Damaged cars in the aftermath of the Tianjin explosions

Jaguar Land Rover profits hit by Chinese port blast

Jaguar Land Rover has announced that it will post a lower annual profit this year due to the impact of the massive explosion at a Chinese port in the summer.

Explosions in the Chinese city of Tianjin in August damaged around 5,800 Jaguar Land Rover cars that were held there at the time.

The estimated cost of the damaged vehicles to the company is £245m.

Despite the firm’s financial difficulties, it also announced it will double the size of an engine plant in Wolverhampton under a £450m expansion programme which is set to create several hundred new jobs. Total investment in the site, which opened a year ago, now stands at £1bn.

The car company’s chief executive, Ralp Speth, said: "We will have this year a lower profit number than last year. It's [because of] the investments number and this very special event in China."

Jaguar Land Rover, which is owned by India's Tata Motors, made £2.61bn in pre-tax profits in 2014-15, a figure it does not expect to match this year.

Business secretary Sajid Javid said: "Today's news that Jaguar Land Rover is doubling its Wolverhampton site with an additional investment of £450m is further evidence that the British automotive sector can compete with the best in the world.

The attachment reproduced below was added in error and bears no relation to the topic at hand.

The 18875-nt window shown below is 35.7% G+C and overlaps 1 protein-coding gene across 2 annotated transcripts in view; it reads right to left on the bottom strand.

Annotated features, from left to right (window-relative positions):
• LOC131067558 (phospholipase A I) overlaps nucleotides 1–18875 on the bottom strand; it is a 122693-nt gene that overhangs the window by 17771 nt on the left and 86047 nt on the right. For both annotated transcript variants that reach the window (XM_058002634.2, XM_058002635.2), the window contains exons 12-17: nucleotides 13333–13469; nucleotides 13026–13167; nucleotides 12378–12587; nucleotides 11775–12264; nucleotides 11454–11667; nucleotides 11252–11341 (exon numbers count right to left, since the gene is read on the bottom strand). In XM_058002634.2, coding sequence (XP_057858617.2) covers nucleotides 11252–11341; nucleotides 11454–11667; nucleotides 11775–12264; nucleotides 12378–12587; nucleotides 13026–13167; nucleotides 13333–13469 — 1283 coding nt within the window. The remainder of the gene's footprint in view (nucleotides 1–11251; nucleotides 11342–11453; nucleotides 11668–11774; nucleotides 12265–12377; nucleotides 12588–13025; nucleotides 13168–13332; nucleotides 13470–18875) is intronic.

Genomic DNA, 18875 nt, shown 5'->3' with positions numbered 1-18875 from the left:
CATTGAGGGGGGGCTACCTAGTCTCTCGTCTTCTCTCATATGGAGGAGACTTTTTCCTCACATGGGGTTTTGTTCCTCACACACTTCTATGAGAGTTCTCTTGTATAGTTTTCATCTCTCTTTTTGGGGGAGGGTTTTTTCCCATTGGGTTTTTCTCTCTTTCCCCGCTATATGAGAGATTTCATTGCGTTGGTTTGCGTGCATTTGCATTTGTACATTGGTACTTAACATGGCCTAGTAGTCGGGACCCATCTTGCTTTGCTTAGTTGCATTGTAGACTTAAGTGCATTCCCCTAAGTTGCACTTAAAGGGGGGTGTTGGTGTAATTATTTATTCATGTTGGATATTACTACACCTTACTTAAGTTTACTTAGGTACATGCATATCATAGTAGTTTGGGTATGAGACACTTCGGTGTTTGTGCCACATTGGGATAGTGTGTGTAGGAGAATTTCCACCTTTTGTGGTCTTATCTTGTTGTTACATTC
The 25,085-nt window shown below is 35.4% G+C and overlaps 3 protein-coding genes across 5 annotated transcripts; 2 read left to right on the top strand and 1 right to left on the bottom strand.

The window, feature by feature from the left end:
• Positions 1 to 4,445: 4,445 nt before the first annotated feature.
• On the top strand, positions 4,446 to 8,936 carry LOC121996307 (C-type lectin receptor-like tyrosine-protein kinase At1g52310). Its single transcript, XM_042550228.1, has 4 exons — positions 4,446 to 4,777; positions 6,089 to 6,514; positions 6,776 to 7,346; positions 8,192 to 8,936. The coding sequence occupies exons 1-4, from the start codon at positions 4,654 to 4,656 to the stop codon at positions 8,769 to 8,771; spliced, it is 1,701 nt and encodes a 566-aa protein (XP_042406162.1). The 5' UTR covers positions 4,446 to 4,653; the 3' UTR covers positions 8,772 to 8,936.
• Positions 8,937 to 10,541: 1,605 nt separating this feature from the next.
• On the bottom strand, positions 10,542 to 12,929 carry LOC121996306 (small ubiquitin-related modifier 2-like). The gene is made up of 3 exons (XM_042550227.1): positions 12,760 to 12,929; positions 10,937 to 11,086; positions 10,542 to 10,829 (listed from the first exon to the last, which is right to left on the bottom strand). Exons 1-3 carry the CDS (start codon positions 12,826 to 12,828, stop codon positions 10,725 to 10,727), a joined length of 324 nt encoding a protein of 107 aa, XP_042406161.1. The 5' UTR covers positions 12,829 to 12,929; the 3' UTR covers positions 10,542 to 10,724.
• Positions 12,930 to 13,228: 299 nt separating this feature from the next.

"More than 10,000 jobs have been created and about £3.5bn has been invested in its Midlands manufacturing sites since 2010."

Richard Butler, the West Midlands regional director of the Confederation of British Industry, said: "This announcement from Jaguar Land Rover will buttress the UK's reputation as a place to invest and boost the competitiveness of our world-class automotive industry.

"Leading the charge for innovative technologies that are made in Britain, this investment will unlock further growth and job opportunities for the West Midlands.”

The explosions that occurred at the Tianjin port led to the death of over one hundred people and injured hundreds of others.

Chinese state media reported that at least the initial blast was from unknown hazardous materials in shipping containers at a plant warehouse.

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